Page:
Dr Amy Russell
(email at email@example.com)
Amy Russell is a Roman historian whose research interests include the political history and topography of the Republic and early Empire. She was educated in Oxford and Berkeley and has lived and worked in Italy, the USA, and the UK. Her recent monograph, winner of the 2017 C.J. Goodwin Award of Merit, investigates the concept of public space and the construction and operation of the public/private divide in the Republican city of Rome. Her current project, funded by a two-year AHRC research grant, tackles the building activity of the imperial Senate and the contributions of multiple groups to the creation of imperial imagery and ideology. She also works on Republican political history, with ongoing interests in the tribunate of the plebs and the role of the populus; a further research interest is the interactions between scholarship written in German and the Anglophone world.
Dr Russell is co-chair of the Women's Classical Committee UK for 2017-19, an Athena Swan panellist, and a member of the AHRC Peer Review College.
Current research projects
'The politics of public space in Republican Rome': 2016 monograph for Cambridge University Press. I examine the nature of the public/private divide in Republican Rome by focusing not on the gradations of privacy available within the house, but how public space was marked, differentiated, and manipulated. Since completing the monograph, I have continued exploring notions of 'the public', 'publicness', and 'public opinion' in Roman Republican politics; a contribution on the role of gender in defining public and private (and vice versa) appeared in TRAC 2015 (see below).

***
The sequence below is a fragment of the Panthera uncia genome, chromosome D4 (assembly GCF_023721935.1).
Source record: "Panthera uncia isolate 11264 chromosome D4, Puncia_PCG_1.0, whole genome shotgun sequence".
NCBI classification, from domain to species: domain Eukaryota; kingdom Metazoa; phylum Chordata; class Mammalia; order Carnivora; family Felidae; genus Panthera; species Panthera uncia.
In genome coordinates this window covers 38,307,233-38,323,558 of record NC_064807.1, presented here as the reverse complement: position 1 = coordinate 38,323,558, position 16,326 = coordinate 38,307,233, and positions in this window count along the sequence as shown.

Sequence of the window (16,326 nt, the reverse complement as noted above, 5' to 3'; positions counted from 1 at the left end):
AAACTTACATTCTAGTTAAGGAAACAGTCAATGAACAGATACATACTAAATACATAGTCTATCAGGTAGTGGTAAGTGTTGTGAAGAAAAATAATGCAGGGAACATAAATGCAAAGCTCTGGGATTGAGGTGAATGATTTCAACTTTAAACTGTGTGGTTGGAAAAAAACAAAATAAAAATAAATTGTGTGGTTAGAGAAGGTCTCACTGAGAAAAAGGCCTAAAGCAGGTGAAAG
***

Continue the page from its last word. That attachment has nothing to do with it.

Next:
'Senatorial monuments and political identity': My current major project, funded by a two-year AHRC Leadership Fellowship grant, is a full-length investigation of senatorial building. Many major Roman monuments, from the Ara Pacis to the Arch of Constantine, were commissioned and built not by the emperor, but by the senate. How does it affect how we interpret these commissions if we take them seriously as senatorial as well as imperial monuments? This project forms part of an even wider research theme on the creation of imperial ideology at multiple social levels, which I am pursuing in collaboration with colleagues at Durham and around the world. My exploration of this theme began with a workshop in Durham in 2014 on the emperor's image; two more workshops in 2016 and 2017 took on broader themes connected to the social dynamics of ideology formation, and will result in a volume co-edited with Dr Monica Hellström.
'POPVLVSQVE': My next major project will be an investigation into the Roman Republican populus, the citizenry incorporated as a group. The populus has sometimes been called Rome's sovereign body, but what does that mean? Sometimes it could be thought of as equivalent to the state (allies of Rome are referred to as 'allies of the populus Romanus'), while at other times it was only one constituent part of the senatus populusque Romanus, the famous SPQR. How do discourses of majoritarianism and republicanism work in a world where the people are figured as the state? How did a group of individuals coalesce into this defiantly singular and unitary institution?
Alongside the monograph, this project builds towards a major interdisciplinary exploration of how individuals come together to form groups which have legal, political, or cultural definition. In the spring of 2019, I will lead a series of events at Durham's IAS involving lawyers, political scientists, historians, human geographers and more: 'Who are "We the People"? Community beyond the state'.
Other ongoing work